Elections indicate persistent ethnic divide in Bosnia

Muslim voters move to moderates

Serbs, Croats back nationalists

Western officials optimistic

April 10, 2000|By LOS ANGELES TIMES

SARAJEVO, Bosnia-Herzegovina -- Four years after Bosnia's war, weekend elections showed how deep the ethnic divide in this country remains, as Muslim voters shifted toward moderate leaders while Serbs and Croats stayed with old-style nationalists.

Although official preliminary results in the vote for municipal councils were not expected until today, the contending parties' estimates of their showings yesterday were being regarded as reliable. In the past, such assertions have generally proved accurate.

The country is divided into the Bosnian Serb Republic and the Muslim-Croat Federation.

The moderate Social Democratic Party claimed victory in 20 cities over hard-line Muslim leader Alija Izetbegovic's Party of Democratic Action.

In the Serb Republic - which comprises almost half the country - the Serbian Democratic Party, founded by indicted war crimes suspect Radovan Karadzic, said it had won 56.5 percent of the vote.

Last week's arrest on war crimes charges of Momcilo Krajisnik, Karadzic's right-hand man, was seen as a major factor in the defeat Saturday of a coalition of Western-backed Serbian moderates led by the republic's prime minister, Milorad Dodik.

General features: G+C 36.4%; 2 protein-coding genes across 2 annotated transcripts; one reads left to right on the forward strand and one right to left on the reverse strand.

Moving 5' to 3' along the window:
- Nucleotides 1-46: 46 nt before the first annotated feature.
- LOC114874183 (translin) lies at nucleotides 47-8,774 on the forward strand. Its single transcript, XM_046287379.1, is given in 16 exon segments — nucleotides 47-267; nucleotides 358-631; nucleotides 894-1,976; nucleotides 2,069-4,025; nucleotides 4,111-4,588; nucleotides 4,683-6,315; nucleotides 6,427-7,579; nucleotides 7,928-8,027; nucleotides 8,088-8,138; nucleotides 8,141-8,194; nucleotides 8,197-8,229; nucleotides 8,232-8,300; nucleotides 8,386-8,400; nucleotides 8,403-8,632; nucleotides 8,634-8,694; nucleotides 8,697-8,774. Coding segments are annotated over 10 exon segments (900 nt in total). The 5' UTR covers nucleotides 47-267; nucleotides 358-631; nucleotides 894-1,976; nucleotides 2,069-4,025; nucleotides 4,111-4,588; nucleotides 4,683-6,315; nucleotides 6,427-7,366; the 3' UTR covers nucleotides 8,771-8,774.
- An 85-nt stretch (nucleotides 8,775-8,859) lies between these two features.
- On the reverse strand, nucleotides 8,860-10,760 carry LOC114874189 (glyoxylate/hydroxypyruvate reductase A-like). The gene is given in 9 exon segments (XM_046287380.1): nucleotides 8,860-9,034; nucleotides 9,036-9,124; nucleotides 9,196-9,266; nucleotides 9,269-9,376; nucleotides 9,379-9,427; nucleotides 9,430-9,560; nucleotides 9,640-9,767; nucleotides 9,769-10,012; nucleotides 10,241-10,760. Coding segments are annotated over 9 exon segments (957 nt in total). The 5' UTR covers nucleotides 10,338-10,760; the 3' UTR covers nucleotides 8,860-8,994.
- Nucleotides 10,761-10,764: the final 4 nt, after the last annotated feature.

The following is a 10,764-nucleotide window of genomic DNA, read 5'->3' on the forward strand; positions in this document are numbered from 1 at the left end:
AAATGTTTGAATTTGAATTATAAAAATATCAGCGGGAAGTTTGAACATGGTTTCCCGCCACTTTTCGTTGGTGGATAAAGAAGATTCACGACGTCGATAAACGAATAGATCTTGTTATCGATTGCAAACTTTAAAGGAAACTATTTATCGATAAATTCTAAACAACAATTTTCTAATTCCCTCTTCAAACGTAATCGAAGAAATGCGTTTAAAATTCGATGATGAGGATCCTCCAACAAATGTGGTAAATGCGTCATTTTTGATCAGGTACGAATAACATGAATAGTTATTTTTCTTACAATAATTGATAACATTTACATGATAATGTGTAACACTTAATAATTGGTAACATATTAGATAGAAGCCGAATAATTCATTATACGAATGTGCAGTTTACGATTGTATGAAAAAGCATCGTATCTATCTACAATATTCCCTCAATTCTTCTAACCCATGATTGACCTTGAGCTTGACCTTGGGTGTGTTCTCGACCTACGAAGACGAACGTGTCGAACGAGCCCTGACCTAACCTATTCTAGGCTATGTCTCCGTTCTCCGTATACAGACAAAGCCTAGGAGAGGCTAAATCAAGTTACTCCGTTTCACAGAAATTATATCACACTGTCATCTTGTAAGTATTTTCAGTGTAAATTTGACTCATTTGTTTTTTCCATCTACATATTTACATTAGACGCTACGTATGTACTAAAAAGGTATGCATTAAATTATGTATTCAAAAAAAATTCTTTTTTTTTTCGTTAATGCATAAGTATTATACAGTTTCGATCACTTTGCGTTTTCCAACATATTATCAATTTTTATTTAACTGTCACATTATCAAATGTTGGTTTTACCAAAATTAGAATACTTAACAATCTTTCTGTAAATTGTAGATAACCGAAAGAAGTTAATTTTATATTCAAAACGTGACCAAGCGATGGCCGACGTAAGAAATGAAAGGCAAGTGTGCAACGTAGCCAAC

"The arrest of Krajisnik caused many people to vote emotionally," said Slavko Mitrovic, a senior aide to Dodik.

Although Karadzic is hiding from NATO-led peacekeeping troops who have vowed to arrest him, he cast a large shadow over the elections, with his party's candidates accusing Dodik of humiliating Serbs by cooperating with the West.

Among Bosnian Croats, voters reportedly continued to back hard-line nationalists of the Croatian Democratic Union, or HDZ, despite the victory of moderates over the HDZ in neighboring Croatia in January.

After that loss, which followed the death of HDZ founder and Croatian President Franjo Tudjman, the new center-left coalition in the Croatian capital, Zagreb, moved to cut off financial support for Bosnian Croat extremists. But the hard-liners said they had managed to hold their ground at the polls.

The Office of the High Representative, the Western administration that holds power over Bosnia's elected governments, saw the council elections as another step away from politics dominated by conflicting ethnic self-interests and toward more common concerns.

"If the trends translate into real results, they will show that people now put more emphasis on daily economic issues like jobs and pension payments rather than nationalist and ethnic rhetoric," said Alex Stiglmayer, spokesman for the high representative, Wolfgang Petritsch of Austria.

The United States and other Western governments have poured billions of dollars into Bosnia-Herzegovina in an effort to rebuild the country as a multiethnic democracy after 43 months of war, which ended with the Dayton peace accords of 1995.

Despite progress on refugee returns in recent months, hard-line nationalists continue to frustrate efforts to reverse "ethnic cleansing" and return families to areas where they would form an ethnic minority.

Zlatko Lagumdzija, who heads the multiethnic Social Democratic Party, said yesterday that he expected to win in 20 municipalities, including Sarajevo, the Bosnian capital, and that if he does, he will make sure that minority refugees can return home without conditions.

If Lagumdzija, a computer science professor who taught in the United States, can maintain his momentum, his moderate party could win a crucial victory in national elections, expected in the fall.

Izetbegovic's Party of Democratic Action and coalition partners claimed victory in 35 municipalities in the Muslim-Croat Federation.

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